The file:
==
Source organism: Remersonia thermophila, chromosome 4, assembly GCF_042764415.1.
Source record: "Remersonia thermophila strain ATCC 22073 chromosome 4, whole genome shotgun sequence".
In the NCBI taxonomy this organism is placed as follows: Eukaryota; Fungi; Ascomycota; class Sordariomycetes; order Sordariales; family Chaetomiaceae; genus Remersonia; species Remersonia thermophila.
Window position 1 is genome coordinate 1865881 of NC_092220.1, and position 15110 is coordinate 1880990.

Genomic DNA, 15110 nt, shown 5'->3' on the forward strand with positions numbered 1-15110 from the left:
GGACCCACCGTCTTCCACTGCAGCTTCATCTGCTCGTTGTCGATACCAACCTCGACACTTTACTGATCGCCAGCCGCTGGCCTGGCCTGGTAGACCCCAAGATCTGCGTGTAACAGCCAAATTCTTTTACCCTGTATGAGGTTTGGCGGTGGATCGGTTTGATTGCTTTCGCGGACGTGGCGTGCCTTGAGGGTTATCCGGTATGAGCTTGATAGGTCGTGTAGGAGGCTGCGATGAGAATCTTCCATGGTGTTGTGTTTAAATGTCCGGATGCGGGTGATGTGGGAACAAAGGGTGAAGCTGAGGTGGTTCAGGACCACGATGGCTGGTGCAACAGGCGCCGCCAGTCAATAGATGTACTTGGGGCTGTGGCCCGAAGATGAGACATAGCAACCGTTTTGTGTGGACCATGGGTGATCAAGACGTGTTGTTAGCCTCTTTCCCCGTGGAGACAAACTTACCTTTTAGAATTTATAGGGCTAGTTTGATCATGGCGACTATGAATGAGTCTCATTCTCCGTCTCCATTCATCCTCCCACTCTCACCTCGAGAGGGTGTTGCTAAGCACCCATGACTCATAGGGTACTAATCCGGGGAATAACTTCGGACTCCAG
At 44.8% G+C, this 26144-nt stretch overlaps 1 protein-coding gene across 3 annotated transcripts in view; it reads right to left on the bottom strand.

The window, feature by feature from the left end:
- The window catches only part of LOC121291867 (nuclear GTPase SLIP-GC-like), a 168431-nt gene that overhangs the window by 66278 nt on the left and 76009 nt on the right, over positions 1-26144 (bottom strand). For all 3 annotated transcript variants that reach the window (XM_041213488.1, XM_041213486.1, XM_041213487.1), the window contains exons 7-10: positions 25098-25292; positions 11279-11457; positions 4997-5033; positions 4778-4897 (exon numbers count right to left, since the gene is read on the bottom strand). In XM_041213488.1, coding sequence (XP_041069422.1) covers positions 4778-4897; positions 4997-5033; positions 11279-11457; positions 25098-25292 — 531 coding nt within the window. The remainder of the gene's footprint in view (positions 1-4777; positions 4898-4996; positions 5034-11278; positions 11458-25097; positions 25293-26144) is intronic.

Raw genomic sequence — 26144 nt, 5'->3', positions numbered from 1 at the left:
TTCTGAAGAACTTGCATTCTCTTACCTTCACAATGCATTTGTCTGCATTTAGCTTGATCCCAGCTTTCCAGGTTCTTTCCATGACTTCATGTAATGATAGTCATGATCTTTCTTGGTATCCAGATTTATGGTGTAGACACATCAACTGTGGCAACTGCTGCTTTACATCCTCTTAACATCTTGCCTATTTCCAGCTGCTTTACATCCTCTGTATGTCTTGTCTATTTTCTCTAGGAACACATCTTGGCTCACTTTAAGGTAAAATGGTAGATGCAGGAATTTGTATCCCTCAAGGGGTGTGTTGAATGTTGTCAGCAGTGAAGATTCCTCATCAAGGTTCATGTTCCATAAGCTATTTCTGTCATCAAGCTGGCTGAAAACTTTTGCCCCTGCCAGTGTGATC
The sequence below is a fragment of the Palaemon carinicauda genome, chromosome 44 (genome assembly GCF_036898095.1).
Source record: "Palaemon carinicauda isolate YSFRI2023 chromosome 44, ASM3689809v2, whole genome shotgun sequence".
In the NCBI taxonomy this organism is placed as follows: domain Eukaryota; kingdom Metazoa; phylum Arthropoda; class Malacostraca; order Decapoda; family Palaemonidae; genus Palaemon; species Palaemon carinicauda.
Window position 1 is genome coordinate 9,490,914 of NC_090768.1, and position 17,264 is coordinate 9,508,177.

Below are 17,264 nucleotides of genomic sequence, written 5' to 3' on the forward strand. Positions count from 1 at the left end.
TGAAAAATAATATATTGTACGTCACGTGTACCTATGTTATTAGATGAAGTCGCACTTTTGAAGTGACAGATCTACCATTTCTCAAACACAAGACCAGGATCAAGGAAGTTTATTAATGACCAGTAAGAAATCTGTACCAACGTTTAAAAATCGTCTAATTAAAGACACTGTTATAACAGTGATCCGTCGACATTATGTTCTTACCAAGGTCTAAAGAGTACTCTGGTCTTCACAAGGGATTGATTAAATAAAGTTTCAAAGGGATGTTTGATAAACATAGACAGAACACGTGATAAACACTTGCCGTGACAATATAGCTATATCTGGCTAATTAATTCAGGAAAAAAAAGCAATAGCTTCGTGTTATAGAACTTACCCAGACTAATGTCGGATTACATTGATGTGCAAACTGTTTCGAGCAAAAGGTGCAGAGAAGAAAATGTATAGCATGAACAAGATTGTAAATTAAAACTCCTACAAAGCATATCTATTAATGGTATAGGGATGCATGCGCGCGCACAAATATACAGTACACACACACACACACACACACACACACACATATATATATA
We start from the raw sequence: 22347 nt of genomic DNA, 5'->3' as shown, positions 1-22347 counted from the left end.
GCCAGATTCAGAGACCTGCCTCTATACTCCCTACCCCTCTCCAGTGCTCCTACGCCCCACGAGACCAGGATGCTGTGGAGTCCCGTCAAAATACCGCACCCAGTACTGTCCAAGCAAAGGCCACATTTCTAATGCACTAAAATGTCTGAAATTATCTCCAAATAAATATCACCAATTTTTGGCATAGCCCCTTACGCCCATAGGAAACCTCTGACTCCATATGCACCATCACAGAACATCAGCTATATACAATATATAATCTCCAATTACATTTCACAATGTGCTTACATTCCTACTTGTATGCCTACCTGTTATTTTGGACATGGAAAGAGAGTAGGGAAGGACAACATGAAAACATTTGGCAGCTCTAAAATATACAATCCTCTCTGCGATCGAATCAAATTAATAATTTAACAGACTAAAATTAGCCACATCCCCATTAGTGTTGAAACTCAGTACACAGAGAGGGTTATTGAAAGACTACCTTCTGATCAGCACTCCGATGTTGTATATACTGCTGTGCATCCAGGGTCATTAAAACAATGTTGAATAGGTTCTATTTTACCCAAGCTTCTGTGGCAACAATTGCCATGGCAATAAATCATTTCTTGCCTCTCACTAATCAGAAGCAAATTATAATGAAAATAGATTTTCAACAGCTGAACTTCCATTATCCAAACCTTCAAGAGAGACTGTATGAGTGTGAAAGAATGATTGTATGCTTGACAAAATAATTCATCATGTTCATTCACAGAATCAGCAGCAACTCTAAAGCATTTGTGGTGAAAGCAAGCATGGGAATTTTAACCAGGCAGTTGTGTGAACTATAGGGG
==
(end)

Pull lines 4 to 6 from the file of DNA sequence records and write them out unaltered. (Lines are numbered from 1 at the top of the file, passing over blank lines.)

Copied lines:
Window position 1 is genome coordinate 1865881 of NC_092220.1, and position 15110 is coordinate 1880990.

Genomic DNA, 15110 nt, shown 5'->3' on the forward strand with positions numbered 1-15110 from the left:
GGACCCACCGTCTTCCACTGCAGCTTCATCTGCTCGTTGTCGATACCAACCTCGACACTTTACTGATCGCCAGCCGCTGGCCTGGCCTGGTAGACCCCAAGATCTGCGTGTAACAGCCAAATTCTTTTACCCTGTATGAGGTTTGGCGGTGGATCGGTTTGATTGCTTTCGCGGACGTGGCGTGCCTTGAGGGTTATCCGGTATGAGCTTGATAGGTCGTGTAGGAGGCTGCGATGAGAATCTTCCATGGTGTTGTGTTTAAATGTCCGGATGCGGGTGATGTGGGAACAAAGGGTGAAGCTGAGGTGGTTCAGGACCACGATGGCTGGTGCAACAGGCGCCGCCAGTCAATAGATGTACTTGGGGCTGTGGCCCGAAGATGAGACATAGCAACCGTTTTGTGTGGACCATGGGTGATCAAGACGTGTTGTTAGCCTCTTTCCCCGTGGAGACAAACTTACCTTTTAGAATTTATAGGGCTAGTTTGATCATGGCGACTATGAATGAGTCTCATTCTCCGTCTCCATTCATCCTCCCACTCTCACCTCGAGAGGGTGTTGCTAAGCACCCATGACTCATAGGGTACTAATCCGGGGAATAACTTCGGACTCCAG